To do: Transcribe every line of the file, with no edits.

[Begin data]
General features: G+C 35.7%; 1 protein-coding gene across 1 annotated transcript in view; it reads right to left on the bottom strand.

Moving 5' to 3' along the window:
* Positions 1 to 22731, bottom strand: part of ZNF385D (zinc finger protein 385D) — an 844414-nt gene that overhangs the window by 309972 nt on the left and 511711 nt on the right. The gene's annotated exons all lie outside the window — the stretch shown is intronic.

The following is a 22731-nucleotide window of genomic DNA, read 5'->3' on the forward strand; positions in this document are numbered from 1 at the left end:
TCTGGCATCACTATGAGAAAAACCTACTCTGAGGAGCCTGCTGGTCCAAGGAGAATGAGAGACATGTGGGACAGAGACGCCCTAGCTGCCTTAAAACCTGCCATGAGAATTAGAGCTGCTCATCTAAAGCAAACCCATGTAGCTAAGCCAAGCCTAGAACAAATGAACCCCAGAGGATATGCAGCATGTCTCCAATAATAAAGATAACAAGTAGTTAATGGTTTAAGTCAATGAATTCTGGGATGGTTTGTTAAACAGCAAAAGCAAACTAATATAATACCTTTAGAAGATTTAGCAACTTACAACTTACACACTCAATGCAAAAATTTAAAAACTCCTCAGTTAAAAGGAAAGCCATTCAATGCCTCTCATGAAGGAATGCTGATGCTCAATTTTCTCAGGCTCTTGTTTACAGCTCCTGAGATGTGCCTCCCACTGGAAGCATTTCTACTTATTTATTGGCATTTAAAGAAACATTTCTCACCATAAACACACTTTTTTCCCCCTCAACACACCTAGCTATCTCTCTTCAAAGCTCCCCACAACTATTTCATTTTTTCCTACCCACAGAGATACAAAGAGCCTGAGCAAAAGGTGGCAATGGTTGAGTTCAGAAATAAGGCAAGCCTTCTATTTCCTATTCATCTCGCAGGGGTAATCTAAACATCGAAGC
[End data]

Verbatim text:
General features: G+C 35.7%; 1 protein-coding gene across 1 annotated transcript in view; it reads right to left on the bottom strand.

Moving 5' to 3' along the window:
* Positions 1 to 22731, bottom strand: part of ZNF385D (zinc finger protein 385D) — an 844414-nt gene that overhangs the window by 309972 nt on the left and 511711 nt on the right. The gene's annotated exons all lie outside the window — the stretch shown is intronic.

The following is a 22731-nucleotide window of genomic DNA, read 5'->3' on the forward strand; positions in this document are numbered from 1 at the left end:
TCTGGCATCACTATGAGAAAAACCTACTCTGAGGAGCCTGCTGGTCCAAGGAGAATGAGAGACATGTGGGACAGAGACGCCCTAGCTGCCTTAAAACCTGCCATGAGAATTAGAGCTGCTCATCTAAAGCAAACCCATGTAGCTAAGCCAAGCCTAGAACAAATGAACCCCAGAGGATATGCAGCATGTCTCCAATAATAAAGATAACAAGTAGTTAATGGTTTAAGTCAATGAATTCTGGGATGGTTTGTTAAACAGCAAAAGCAAACTAATATAATACCTTTAGAAGATTTAGCAACTTACAACTTACACACTCAATGCAAAAATTTAAAAACTCCTCAGTTAAAAGGAAAGCCATTCAATGCCTCTCATGAAGGAATGCTGATGCTCAATTTTCTCAGGCTCTTGTTTACAGCTCCTGAGATGTGCCTCCCACTGGAAGCATTTCTACTTATTTATTGGCATTTAAAGAAACATTTCTCACCATAAACACACTTTTTTCCCCCTCAACACACCTAGCTATCTCTCTTCAAAGCTCCCCACAACTATTTCATTTTTTCCTACCCACAGAGATACAAAGAGCCTGAGCAAAAGGTGGCAATGGTTGAGTTCAGAAATAAGGCAAGCCTTCTATTTCCTATTCATCTCGCAGGGGTAATCTAAACATCGAAGC